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title:“Newspaper Report of the Massachusetts Ratification Convention”
authors:Anonymous
date written:1788-1-22

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http://consource.org/document/newspaper-report-of-the-massachusetts-ratification-convention-1788-1-22-2/20130122082414/
last updated:Jan. 22, 2013, 8:24 a.m. UTC
retrieved:April 22, 2018, 2:53 a.m. UTC

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"Newspaper Report of the Massachusetts Ratification Convention." The Documentary History of the Ratification of the Constitution. Vol. 6. Ed. Gaspare J. Saladino and John P. Kaminski. Madison: Wisconsin Historical Society Press, 2000. 1306-12. Print.

Newspaper Report of the Massachusetts Ratification Convention (January 22, 1788)

Faction, Sir, is the vehicle of all transactions in publick bodies, and when gentlemen know this so well, I am rather surprized to hear them so sanguine in this respect. The prevalent faction is the body—these gentlemen, therefore, must mean that the prevalent faction will always be right, and that the true patriots will always out number the men of less and selfish principles. From this it would follow, that no publick measure was ever wrong, because it must have been passed by the majority and so, I grant no power ever was, or will be abused—In short, we know that all governments have degenerated, and consequently have abused the powers reposed in them, and why we should imagine better of the proposed Congress than of myriads of publick bodies who have gone before them, I cannot at present conceive.
Sir, we ought (I speak it with submission) to consider that what we now grant from certain motives, well grounded at present, will be exacted of posterity as a prerogative when we are not alive, to testify the tacit conditions of the grant—that the wisdom of this age will then be pleaded by those in power—and that the cession we are now about to make will be actually clothed with (the venerable habit of ancestral sanction.)
Therefore, sir, I humbly presume we ought not to take advantage of our situation in point of time, so as to bind posterity to be obedient to laws, they may very possibly disapprove, nor expose them to a rebellion which at that period will very probably end only in their farther subjugation.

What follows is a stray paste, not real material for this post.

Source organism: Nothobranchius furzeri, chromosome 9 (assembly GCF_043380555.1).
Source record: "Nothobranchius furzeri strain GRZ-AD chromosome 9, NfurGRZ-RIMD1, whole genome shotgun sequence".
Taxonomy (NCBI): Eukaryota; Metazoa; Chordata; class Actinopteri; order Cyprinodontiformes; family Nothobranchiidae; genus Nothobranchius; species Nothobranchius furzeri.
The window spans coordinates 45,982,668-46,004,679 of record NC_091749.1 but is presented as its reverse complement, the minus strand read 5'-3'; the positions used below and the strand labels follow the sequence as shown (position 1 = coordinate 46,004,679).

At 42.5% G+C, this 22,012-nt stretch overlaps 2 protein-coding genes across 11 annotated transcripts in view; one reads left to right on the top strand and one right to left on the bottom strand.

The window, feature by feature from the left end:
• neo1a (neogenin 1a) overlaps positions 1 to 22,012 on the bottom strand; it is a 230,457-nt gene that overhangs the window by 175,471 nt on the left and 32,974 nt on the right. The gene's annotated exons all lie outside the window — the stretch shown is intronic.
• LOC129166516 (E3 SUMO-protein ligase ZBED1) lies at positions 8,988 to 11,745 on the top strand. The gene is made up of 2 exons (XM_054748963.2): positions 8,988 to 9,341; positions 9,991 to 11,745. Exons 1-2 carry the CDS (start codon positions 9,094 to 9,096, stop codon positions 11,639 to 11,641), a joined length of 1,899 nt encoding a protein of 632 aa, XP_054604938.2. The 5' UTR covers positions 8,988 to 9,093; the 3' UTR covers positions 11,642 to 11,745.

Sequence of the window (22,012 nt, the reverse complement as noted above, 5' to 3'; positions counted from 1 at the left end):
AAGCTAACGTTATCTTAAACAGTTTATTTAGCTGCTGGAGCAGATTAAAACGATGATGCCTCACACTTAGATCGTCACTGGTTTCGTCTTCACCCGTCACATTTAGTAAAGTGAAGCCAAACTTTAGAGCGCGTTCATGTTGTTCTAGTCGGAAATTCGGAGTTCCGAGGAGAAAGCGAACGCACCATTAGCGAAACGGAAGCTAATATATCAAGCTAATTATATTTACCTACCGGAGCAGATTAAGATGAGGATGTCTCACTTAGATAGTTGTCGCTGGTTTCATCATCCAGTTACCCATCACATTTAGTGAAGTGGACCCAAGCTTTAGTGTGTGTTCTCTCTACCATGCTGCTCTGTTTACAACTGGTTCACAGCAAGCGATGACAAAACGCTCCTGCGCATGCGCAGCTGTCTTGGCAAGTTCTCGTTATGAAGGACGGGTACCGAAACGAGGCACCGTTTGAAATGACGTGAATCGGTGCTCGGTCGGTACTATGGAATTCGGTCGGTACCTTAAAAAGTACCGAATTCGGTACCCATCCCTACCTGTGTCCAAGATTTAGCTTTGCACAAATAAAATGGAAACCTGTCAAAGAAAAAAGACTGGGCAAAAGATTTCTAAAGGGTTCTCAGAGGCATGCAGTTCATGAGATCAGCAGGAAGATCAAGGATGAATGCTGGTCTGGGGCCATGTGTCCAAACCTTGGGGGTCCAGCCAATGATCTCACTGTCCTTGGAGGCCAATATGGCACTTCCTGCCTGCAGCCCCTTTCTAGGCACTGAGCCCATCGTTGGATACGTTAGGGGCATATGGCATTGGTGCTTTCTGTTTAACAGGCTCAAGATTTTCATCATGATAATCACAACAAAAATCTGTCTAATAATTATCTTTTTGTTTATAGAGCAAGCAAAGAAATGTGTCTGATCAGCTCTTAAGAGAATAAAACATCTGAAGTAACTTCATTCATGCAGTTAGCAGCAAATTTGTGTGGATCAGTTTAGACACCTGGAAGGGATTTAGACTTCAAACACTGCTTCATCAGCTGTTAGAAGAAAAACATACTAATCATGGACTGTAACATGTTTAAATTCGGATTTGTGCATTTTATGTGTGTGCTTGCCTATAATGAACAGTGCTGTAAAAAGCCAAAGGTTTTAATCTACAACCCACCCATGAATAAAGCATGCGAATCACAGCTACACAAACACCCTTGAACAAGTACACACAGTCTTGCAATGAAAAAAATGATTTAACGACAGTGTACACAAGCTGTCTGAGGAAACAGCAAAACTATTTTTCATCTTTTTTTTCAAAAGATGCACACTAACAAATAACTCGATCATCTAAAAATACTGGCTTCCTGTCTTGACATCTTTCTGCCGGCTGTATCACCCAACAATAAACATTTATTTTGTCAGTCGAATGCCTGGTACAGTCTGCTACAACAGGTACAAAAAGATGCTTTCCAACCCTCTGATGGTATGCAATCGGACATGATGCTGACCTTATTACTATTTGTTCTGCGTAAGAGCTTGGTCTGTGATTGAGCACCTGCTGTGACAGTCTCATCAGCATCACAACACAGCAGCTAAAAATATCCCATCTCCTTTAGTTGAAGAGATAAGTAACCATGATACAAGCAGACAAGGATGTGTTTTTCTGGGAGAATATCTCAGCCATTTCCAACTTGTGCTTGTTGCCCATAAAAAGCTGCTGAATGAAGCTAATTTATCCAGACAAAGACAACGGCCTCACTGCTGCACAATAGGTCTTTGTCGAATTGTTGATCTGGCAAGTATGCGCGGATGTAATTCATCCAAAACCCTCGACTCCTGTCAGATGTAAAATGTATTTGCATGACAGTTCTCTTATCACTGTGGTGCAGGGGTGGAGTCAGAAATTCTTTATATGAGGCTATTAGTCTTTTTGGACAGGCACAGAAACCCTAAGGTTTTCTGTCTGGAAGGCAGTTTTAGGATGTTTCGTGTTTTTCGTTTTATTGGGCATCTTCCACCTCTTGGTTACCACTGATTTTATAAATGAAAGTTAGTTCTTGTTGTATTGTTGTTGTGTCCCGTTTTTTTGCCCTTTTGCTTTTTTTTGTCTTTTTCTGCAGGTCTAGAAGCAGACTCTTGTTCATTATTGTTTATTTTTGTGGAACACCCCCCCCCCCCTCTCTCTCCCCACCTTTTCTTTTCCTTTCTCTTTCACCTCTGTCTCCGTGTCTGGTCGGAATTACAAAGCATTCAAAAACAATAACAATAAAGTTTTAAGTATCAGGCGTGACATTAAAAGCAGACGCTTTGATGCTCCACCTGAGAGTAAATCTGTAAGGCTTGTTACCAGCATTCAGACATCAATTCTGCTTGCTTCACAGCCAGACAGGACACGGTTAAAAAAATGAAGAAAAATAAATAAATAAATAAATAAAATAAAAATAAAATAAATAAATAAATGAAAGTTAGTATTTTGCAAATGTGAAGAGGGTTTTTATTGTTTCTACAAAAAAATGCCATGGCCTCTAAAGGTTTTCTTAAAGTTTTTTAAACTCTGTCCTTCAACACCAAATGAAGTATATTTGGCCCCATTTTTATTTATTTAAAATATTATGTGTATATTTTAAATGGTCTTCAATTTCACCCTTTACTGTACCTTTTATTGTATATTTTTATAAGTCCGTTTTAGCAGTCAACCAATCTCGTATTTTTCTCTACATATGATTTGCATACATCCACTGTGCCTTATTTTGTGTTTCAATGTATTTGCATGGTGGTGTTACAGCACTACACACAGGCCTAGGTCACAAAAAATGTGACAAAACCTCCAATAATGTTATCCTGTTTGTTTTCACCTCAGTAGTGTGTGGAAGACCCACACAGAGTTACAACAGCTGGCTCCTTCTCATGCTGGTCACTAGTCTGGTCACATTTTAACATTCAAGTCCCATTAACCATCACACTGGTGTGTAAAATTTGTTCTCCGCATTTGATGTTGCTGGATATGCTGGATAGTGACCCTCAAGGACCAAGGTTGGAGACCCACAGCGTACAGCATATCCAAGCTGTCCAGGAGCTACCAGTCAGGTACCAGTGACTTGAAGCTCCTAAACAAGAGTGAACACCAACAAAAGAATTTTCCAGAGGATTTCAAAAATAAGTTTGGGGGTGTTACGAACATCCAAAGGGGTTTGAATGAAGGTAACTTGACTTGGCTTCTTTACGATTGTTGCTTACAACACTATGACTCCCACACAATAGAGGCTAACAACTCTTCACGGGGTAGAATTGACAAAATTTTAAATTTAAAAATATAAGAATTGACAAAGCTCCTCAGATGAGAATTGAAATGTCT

The paragraph in question is an absolute decree of the people. The Congress shall have power—it does not say that they shall exercise it—but our necessities say, they must and the experience of ages says, that they will, and finally, when the expenses of the nation, by their ambition are grown enormous, that they will oppress and subject.—For, sir, they may lay taxes, duties, imposts and excises! One would suppose that the Convention, sir, were not at all afraid to multiply words when any thing was to be got by it.1 By another clause, all imposts and duties, on exports and imports, wherever laid, go into the federal chest—so that Congress may not only lay imposts and excises, but all imposts and duties that are laid on imports and exports, by any State, shall be a part of the national revenue—2and besides, Congress may lay an impost on the produce and manufactures of the country, which are consumed at home.—And these shall be equal through the States.—Here, sir, I raise two objections; 1st. that Congress should have this power. It is a universal, unbounded permission; and as such, I think, no free people ought ever to consent to it, especially in so important a matter as that Mr. SYMMES. Mr. President, in such an assembly as this, and on a subject, that puzzles the oldest politicians, a young man, sir, will scarcely dare to think for himself; but if he venture to speak, the effort must certainly be greater.—This Convention is the first representative body in which I have been honoured with a seat, and men will not wonder that a scene at once so new, and so august, should confuse, oppress, and almost disqualify me to proceed.
Sir, I wish to bespeak the candour of the Convention—that candour which I know, I need but ask to have extended to me, while I make a few indigested observations on the paragraph now in debate. I have' hitherto attended with diligence but no great anxiety, to the reasoning of the ablest partizans on both sides of the question. Indeed I could have wished for a more effectual, and (if I may term it so) a more feeling representation in the lower house, and for a representation of the people in the senate—I have been and still am desirous of a rotation in office, to prevent the final perpetuation of power in the same men.—And I have not been able clearly to see why the place andmanner of holding elections should be in the disposal of Congress.3